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In the previous slide it showed that alpha + beta < pi yields higher Delaunay. However, this image shows a higher Delaunay is created because the valence of each vertex is 6. Do we prioritize the valence of any triangle mesh to be 6 over the alpha+beta<pi because the flipped edge no longer follows this rule? Is there one general rule that ALWAYS creates the best mesh? mdsavage

"FACT: average valence of any triangle mesh is 6"

This statement is not true; in a tetrahedron, for example, every vertex has valence 3. In fact, this statement isn't true of any surface of genus 0 (i.e., any surface that can be deformed into a sphere): any triangulation on such a surface would have 3V - 6 edges, so the average valence would be 2E/V = (6V - 12) / V < 6. That said, the average valence does approach 6 as the number of vertices increases. keenan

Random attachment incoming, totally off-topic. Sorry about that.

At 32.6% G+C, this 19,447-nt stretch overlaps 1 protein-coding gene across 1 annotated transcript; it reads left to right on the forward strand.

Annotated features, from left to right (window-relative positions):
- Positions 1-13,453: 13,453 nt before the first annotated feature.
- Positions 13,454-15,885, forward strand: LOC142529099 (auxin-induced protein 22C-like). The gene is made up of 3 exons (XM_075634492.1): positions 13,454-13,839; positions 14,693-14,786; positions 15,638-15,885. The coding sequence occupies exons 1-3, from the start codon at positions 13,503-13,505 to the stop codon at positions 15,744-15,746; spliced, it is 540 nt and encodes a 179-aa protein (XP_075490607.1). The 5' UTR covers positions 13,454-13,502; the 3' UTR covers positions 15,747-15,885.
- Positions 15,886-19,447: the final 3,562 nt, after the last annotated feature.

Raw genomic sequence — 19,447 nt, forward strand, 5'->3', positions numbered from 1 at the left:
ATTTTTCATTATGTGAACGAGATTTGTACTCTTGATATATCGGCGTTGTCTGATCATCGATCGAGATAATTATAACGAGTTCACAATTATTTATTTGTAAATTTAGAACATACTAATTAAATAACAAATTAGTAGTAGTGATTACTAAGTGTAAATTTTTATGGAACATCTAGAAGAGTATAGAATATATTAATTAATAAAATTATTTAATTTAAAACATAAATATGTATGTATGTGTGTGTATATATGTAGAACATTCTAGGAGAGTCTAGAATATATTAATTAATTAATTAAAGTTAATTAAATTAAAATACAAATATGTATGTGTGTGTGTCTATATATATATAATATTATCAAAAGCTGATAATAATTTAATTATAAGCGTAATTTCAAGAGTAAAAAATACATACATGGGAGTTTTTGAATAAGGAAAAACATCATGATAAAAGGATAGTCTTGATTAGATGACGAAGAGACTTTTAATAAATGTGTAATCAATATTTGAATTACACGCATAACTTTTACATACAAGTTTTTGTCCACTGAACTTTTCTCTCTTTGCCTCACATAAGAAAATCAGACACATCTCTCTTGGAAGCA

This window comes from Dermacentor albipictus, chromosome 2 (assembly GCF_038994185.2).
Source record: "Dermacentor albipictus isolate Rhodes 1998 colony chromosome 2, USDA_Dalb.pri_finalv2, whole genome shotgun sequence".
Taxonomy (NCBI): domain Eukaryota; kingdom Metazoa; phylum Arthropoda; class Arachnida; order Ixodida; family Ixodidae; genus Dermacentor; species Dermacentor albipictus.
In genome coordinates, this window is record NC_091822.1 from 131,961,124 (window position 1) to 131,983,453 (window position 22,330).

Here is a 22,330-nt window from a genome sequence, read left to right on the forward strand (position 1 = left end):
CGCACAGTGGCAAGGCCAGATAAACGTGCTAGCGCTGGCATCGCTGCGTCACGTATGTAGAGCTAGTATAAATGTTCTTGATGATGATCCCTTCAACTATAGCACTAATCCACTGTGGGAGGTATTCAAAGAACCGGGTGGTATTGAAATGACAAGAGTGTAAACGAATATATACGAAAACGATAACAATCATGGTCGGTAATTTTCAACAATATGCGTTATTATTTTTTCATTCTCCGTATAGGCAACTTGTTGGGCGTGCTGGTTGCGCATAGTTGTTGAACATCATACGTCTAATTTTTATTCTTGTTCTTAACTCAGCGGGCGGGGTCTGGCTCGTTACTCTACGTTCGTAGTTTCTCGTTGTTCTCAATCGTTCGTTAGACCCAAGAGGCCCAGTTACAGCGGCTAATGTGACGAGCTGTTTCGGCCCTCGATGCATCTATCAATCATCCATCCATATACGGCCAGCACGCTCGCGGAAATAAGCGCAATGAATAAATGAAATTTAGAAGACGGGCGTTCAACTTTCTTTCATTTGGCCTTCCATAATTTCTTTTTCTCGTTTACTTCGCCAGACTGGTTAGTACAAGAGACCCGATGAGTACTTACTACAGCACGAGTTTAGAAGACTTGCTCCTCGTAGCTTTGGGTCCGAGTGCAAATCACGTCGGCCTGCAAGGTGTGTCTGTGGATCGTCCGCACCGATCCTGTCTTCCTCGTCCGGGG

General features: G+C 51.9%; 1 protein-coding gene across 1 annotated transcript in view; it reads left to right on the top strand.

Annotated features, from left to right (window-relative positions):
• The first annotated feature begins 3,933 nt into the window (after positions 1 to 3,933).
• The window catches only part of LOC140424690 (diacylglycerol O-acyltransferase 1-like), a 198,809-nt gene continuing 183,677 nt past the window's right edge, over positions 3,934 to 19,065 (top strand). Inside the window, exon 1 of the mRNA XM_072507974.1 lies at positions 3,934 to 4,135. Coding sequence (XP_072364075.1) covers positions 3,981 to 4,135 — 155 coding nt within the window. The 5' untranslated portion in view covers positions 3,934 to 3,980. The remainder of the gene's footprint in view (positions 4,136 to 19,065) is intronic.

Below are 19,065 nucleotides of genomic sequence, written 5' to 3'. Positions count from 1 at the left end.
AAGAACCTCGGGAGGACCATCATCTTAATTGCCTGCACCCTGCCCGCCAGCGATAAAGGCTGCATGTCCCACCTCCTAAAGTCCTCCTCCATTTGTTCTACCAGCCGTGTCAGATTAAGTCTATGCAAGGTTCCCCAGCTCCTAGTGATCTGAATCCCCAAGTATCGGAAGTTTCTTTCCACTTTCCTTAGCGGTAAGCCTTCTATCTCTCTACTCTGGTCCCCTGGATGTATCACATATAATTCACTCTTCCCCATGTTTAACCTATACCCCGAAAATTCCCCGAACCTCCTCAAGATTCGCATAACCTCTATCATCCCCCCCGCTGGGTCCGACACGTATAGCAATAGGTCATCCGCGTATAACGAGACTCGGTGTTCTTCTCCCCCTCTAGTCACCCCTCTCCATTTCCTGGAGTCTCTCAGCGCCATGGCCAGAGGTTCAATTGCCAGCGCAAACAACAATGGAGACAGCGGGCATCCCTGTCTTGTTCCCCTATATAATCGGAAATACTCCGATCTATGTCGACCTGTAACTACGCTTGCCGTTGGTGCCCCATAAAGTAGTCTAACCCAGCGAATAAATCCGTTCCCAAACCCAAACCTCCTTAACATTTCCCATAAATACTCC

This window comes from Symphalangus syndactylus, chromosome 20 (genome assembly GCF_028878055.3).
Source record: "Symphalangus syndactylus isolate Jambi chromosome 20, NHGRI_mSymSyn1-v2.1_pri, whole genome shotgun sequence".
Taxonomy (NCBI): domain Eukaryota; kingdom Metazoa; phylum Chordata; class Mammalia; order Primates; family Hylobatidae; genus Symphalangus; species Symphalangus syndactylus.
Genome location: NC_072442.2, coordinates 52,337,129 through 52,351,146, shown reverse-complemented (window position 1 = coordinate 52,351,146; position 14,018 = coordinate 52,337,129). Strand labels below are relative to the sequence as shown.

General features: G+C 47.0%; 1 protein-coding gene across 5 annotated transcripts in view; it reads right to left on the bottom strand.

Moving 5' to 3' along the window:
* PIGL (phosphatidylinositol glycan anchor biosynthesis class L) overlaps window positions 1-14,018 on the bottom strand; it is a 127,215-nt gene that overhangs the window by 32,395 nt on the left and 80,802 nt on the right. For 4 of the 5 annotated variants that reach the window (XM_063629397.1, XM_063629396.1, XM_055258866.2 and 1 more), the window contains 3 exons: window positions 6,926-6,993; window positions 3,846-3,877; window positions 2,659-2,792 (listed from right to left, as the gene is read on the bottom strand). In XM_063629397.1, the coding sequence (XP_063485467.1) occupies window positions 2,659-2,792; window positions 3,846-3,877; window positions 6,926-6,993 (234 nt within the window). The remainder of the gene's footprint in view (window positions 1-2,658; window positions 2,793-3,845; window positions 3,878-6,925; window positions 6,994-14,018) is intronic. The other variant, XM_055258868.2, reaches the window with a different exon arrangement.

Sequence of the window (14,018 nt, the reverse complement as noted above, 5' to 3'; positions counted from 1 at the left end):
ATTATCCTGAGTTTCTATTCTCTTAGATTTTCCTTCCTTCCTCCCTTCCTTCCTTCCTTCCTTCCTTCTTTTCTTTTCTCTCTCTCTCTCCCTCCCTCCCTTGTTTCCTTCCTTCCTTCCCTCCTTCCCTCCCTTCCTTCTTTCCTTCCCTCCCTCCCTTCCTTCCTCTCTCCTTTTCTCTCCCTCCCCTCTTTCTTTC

@dvanmali No, there is no rule that always produces the best mesh, because the notion of "best" depends on what the mesh will be used for. Here we're presenting two different notions of local "goodness," namely (i) satisfying the Delaunay condition at each edge or (ii) exhibiting regular degree at each vertex. The Delaunay condition can provide very good behavior in contexts where one wants to solve equations on surfaces (e.g., physical simulation or various geometry processing tasks); regular vertex degree can be valuable for things like mitigating artifacts in subdivision schemes. In general, these two critera may not be compatible, i.e., the Delaunay triangulation may have many vertices of irregular degree, and a triangulation of regular vertex degree may have many non-Delaunay edges. There is no free lunch. keenan

@mdsavage Yes, you are absolutely right. The "FACT" is that the average vertex degree approaches 6 as the number of elements approaches infinity. This could be spelled out more clearly on the slide.